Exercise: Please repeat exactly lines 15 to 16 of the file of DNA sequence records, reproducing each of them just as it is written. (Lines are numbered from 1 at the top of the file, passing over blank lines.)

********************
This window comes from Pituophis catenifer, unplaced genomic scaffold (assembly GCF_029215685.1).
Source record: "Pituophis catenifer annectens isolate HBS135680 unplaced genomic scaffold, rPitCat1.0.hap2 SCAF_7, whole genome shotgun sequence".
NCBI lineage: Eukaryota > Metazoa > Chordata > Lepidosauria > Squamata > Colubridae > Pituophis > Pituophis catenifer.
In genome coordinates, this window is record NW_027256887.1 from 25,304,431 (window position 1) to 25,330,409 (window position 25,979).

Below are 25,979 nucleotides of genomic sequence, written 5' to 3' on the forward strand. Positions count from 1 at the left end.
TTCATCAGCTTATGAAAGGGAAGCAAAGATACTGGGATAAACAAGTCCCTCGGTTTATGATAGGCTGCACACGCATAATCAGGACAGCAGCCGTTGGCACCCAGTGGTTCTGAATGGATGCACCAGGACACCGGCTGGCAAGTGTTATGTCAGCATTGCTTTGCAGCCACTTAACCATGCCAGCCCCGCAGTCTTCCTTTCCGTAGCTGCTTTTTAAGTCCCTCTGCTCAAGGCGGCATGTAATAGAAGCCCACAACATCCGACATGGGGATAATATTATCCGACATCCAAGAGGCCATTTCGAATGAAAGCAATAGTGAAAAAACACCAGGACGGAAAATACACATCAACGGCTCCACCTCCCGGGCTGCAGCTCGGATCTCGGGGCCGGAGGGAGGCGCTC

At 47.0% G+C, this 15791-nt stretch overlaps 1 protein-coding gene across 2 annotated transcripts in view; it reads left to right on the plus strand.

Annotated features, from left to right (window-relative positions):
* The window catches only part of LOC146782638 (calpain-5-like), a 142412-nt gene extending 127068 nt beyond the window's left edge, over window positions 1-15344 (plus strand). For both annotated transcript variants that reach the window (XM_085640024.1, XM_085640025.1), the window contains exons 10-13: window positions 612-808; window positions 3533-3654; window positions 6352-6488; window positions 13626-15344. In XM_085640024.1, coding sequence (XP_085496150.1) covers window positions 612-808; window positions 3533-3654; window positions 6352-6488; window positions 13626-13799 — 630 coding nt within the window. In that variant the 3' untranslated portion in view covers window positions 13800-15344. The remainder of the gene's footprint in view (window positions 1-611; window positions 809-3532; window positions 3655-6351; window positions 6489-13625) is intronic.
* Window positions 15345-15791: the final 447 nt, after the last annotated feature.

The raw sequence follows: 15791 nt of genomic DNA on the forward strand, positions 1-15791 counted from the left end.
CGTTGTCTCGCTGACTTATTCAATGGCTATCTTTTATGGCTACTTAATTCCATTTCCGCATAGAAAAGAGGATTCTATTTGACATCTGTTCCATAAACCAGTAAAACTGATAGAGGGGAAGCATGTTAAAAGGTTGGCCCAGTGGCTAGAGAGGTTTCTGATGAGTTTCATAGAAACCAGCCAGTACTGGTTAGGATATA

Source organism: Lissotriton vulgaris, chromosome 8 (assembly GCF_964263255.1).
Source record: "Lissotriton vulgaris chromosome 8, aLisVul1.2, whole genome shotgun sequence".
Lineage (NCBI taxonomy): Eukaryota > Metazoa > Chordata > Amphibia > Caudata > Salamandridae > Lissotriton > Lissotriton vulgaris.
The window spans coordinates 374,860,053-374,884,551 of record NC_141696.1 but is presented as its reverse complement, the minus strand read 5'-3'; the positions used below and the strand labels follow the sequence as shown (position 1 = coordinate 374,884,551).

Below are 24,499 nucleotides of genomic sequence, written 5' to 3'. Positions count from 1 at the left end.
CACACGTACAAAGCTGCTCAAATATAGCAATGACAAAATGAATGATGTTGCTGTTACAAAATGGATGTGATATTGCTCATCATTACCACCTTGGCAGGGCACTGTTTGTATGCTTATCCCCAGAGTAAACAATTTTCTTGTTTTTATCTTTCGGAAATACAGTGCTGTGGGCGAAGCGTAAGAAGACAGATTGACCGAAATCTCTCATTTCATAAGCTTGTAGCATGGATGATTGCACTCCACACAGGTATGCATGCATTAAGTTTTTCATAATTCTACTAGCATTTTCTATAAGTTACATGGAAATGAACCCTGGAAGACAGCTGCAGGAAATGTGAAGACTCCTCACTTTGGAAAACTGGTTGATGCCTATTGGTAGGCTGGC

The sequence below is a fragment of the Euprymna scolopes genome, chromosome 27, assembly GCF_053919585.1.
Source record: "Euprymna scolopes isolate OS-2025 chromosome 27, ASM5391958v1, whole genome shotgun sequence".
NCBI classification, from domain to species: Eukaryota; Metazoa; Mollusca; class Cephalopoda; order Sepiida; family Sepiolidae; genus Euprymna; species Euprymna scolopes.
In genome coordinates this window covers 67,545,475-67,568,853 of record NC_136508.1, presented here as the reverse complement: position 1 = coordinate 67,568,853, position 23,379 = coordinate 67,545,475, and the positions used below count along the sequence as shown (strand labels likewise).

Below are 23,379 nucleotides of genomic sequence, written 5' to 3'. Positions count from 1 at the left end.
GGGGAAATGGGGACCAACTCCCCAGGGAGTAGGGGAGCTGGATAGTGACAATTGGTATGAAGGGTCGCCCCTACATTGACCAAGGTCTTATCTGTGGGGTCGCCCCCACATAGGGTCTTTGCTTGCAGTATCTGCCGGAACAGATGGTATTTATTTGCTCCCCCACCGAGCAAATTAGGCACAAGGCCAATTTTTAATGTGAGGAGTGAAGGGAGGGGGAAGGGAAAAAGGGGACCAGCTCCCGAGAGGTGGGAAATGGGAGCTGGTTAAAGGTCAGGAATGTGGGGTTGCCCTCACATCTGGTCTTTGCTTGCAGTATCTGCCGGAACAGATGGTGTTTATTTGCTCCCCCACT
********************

Lineage (NCBI taxonomy): Eukaryota > Metazoa > Chordata > Amphibia > Caudata > Salamandridae > Lissotriton > Lissotriton vulgaris.
The window spans coordinates 374,860,053-374,884,551 of record NC_141696.1 but is presented as its reverse complement, the minus strand read 5'-3'; the positions used below and the strand labels follow the sequence as shown (position 1 = coordinate 374,884,551).